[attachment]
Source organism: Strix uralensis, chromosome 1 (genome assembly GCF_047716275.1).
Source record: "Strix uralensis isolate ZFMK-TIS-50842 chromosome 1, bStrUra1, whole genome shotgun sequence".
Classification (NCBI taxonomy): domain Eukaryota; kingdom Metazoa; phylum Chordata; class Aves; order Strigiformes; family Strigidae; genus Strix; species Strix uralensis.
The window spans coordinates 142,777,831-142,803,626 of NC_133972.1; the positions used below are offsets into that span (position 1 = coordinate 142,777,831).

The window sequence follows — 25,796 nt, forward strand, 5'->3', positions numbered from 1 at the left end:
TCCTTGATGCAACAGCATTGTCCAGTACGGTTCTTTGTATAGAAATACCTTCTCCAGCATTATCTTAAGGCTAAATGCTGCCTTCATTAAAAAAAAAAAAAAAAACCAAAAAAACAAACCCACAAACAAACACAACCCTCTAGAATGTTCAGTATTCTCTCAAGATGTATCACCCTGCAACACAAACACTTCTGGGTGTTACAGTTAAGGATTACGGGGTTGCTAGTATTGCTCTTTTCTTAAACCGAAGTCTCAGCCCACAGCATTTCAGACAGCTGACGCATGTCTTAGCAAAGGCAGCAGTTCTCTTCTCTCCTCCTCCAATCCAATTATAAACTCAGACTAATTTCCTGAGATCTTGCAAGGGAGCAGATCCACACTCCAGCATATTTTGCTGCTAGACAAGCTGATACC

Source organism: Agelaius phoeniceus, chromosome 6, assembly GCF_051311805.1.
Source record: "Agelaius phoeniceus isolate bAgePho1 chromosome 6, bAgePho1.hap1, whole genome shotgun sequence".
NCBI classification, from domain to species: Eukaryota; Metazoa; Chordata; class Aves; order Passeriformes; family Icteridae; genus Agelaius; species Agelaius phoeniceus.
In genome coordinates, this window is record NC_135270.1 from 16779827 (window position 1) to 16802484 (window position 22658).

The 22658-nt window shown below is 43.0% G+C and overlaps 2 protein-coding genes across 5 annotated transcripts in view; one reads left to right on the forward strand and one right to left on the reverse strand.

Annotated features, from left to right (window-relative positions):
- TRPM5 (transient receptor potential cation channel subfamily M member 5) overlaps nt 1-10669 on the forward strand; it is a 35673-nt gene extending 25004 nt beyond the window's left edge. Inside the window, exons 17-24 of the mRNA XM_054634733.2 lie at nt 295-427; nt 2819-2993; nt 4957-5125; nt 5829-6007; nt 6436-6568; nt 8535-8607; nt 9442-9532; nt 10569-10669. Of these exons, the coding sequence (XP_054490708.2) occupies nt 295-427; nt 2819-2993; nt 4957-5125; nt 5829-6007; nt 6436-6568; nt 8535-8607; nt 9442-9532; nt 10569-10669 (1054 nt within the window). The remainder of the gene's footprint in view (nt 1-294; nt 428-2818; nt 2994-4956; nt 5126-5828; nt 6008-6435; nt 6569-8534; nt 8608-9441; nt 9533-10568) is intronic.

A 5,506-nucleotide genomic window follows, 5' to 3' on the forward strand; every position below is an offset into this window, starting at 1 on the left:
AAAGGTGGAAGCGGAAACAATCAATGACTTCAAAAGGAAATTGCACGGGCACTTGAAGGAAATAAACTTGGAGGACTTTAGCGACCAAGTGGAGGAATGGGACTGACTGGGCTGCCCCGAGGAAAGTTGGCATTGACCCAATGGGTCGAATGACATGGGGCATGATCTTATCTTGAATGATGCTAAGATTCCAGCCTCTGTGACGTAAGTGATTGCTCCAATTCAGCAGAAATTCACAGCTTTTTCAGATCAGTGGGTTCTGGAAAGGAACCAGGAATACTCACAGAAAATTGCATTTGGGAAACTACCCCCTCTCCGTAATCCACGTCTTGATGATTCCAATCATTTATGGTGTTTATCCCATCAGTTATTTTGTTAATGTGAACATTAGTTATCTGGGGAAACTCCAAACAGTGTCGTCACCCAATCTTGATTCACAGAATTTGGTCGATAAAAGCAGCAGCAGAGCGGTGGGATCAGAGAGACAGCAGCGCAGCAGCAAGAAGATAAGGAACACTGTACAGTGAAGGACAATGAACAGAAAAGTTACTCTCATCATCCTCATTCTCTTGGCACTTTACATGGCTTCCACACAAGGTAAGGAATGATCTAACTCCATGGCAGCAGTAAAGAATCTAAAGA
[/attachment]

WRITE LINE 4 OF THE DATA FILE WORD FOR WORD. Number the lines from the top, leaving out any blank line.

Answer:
The window spans coordinates 142,777,831-142,803,626 of NC_133972.1; the positions used below are offsets into that span (position 1 = coordinate 142,777,831).